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Discussion on: Why I moved from React to Svelte and others will follow

lucis profile image

how often do you take an open source React component and integrate it without any issues or unnecessary overhead. Very often, I don't know what you have been working with lately...

I really don't understand how this "downside" is leaned as a positive aspect in your article. too reliant on npm install ... that's, like, one of the most important upsides of modern web development: there are a lot of code out there that one can easily import and use it on its project.

Often building your own components, especially in Svelte, leads to less time spent overall. It would be really nice if you provided one real-life example of this, because that phrase doesn't make sense in my head for most of the web-development that I do (landing pages, ecommerce stores...), specially when using something like MaterialUI.

I don't like Svelte, I may take it for its allegedly perfomance benefits, but explaining why one needs to add a $ in the code when it "depends" on something seems way harder than explaining about renders and the hole component as a function. I still didn't grasp its "simplicity", but I value innovation and support Svelte, still not seeing why would anybody leave React as of now, it's a way different momentum than the AngularJS migration.

mikenikles profile image
Mike Nikles Author

Hi Luciano,

Thank you for taking the time to provide your feedback.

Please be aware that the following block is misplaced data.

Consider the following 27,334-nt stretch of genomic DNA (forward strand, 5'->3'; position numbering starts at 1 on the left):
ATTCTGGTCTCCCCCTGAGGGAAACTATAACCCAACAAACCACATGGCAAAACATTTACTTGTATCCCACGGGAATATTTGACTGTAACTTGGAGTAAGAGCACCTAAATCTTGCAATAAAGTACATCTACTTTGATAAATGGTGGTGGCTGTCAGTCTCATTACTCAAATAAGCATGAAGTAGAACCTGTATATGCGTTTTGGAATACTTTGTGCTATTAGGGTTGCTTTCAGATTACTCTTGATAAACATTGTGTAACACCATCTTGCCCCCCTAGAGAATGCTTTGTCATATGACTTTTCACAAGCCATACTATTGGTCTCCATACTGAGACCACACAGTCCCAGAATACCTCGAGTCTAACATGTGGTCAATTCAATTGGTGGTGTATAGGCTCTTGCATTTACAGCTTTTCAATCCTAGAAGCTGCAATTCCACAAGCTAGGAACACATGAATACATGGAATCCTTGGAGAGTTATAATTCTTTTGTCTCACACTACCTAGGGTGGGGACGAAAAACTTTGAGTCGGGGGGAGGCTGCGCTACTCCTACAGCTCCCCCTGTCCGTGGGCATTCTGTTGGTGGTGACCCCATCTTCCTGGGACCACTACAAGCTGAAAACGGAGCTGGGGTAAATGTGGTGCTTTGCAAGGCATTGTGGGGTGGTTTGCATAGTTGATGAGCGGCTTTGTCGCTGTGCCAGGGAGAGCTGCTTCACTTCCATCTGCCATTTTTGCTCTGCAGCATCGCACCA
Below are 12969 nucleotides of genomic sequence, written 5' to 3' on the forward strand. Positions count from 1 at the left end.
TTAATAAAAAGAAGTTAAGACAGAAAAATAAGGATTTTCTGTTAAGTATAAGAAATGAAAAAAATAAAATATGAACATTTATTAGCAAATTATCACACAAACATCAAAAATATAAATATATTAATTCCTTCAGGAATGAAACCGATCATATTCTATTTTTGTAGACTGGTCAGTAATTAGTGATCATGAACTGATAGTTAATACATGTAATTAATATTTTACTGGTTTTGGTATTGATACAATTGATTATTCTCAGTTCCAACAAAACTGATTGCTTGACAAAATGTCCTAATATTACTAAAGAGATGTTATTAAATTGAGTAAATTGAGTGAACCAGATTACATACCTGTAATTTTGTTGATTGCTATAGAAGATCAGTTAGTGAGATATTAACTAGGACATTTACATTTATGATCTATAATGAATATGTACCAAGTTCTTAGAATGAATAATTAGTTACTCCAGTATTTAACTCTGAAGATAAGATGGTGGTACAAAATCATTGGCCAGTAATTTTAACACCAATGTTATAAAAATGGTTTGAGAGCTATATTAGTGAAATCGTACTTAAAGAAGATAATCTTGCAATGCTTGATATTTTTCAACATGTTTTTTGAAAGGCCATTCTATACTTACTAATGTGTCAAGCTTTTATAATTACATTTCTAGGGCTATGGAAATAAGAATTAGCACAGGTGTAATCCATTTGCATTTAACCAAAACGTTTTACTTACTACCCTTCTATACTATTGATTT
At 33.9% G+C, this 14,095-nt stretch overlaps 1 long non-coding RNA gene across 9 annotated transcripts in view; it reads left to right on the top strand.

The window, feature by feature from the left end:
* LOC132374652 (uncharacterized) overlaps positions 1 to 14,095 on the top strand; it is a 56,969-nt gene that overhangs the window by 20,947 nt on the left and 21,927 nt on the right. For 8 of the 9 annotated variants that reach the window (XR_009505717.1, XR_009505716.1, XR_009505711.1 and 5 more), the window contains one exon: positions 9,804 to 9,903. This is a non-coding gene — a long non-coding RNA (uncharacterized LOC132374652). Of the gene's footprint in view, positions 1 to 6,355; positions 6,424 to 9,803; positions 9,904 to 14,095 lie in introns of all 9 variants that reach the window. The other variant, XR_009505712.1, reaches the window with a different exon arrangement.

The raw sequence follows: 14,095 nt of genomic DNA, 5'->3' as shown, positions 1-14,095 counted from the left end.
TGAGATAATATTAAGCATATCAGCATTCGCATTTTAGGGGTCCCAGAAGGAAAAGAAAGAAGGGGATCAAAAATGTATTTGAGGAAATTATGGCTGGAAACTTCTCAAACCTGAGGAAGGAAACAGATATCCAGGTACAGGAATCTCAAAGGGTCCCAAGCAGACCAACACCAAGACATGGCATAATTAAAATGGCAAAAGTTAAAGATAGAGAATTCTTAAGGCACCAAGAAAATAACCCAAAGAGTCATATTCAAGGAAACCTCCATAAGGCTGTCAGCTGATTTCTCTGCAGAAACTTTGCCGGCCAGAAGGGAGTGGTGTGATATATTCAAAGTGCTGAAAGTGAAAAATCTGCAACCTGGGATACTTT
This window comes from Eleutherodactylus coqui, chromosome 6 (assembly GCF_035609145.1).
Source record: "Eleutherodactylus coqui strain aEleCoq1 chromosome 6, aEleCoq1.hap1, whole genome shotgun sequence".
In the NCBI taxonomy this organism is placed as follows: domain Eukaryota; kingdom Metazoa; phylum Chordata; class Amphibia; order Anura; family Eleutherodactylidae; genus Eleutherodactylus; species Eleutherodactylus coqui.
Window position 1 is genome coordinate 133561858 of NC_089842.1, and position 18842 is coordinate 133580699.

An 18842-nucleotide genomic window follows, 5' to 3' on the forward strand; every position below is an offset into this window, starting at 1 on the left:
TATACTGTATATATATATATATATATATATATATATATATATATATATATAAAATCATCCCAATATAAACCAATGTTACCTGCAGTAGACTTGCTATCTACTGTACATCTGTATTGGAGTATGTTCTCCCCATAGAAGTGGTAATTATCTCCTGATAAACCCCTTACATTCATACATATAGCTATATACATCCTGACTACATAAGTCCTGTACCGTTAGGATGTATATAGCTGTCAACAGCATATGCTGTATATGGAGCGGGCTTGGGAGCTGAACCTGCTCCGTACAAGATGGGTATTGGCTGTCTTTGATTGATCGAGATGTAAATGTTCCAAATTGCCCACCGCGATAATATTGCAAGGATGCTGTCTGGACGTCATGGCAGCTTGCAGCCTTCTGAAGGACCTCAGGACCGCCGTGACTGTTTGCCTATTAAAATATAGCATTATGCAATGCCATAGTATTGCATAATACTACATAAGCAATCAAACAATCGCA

In a scenario where a web app's design is based on MaterialUI, I agree that using an existing component library is the best and most efficient approach. For Svelte, there's as a starting point.

The use cases I encounter most often is where web apps are designed by an in-house design team and the web developers develop according to the design specifications. While there are many open source calendar components for example, they often provide features that are not needed. In my experience, this can add complexity, unnecessarily increase JS bundle and CSS file sizes and make it more complicated to add features that are unique to a business. On the flip side, developing custom components requires more testing (e.g. cross browser compatibility) so it is a bit of a balancing act on a case by case situation I'd say.

As for my comment on being too reliant on npm install: Imagine a situation with 15 frontend developers working in 3 teams. What I think tends to happen is that developers' first instinct is to search NPM for a component, install it and use it. Each component often comes with its own dependencies (both direct & transient) and sometimes developers on different teams add different npm packages to solve similar needs. This slows down the build pipeline & potentially increases the final bundle size. With good internal team communication and a share component library, this kind of duplication should be kept under control.

As with many things in tech, whether Svelte is the right decision or not depends on many factors. In my case, so far, I've had a good experience.